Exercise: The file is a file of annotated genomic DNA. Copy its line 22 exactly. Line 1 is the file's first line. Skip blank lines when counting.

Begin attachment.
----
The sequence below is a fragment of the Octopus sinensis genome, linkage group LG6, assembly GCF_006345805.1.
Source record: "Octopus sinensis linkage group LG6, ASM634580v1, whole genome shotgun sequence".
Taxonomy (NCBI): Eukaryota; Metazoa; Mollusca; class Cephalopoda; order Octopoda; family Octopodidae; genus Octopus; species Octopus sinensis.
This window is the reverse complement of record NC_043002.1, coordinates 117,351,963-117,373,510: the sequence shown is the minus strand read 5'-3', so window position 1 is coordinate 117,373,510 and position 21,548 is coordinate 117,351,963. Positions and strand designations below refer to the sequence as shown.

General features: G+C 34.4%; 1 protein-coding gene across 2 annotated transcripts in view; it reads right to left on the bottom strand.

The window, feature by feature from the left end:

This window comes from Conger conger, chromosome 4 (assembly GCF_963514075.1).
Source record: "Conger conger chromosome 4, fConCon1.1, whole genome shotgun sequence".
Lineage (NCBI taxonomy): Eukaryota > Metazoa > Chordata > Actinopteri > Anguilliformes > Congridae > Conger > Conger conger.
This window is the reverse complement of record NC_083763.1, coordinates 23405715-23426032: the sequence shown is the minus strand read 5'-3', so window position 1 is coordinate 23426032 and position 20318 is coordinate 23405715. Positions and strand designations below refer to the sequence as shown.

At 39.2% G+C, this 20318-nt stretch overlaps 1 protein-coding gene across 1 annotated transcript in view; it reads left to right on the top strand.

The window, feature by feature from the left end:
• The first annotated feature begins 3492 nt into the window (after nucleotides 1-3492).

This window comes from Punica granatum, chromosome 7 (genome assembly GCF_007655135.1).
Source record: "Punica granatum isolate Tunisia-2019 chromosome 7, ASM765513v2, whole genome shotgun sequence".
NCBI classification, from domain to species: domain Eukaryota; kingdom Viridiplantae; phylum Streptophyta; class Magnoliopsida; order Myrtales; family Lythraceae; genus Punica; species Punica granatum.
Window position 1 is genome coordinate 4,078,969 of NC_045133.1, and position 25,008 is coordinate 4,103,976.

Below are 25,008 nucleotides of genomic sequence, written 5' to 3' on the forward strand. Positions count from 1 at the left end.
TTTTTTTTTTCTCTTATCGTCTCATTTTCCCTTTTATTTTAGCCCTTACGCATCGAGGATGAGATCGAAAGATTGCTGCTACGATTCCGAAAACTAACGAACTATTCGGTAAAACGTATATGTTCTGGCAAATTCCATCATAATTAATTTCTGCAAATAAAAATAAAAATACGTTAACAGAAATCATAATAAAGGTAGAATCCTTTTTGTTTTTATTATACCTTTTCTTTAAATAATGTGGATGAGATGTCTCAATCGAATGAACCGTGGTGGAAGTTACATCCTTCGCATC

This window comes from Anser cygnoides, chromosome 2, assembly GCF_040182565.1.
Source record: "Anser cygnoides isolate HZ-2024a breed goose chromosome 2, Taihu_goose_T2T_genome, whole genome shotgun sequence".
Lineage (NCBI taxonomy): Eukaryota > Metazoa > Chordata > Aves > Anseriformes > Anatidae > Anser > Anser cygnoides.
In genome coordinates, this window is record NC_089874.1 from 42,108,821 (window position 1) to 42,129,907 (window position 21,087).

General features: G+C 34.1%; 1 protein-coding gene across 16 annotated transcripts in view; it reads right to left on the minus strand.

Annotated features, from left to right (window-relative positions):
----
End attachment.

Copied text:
Lineage (NCBI taxonomy): Eukaryota > Metazoa > Chordata > Aves > Anseriformes > Anatidae > Anser > Anser cygnoides.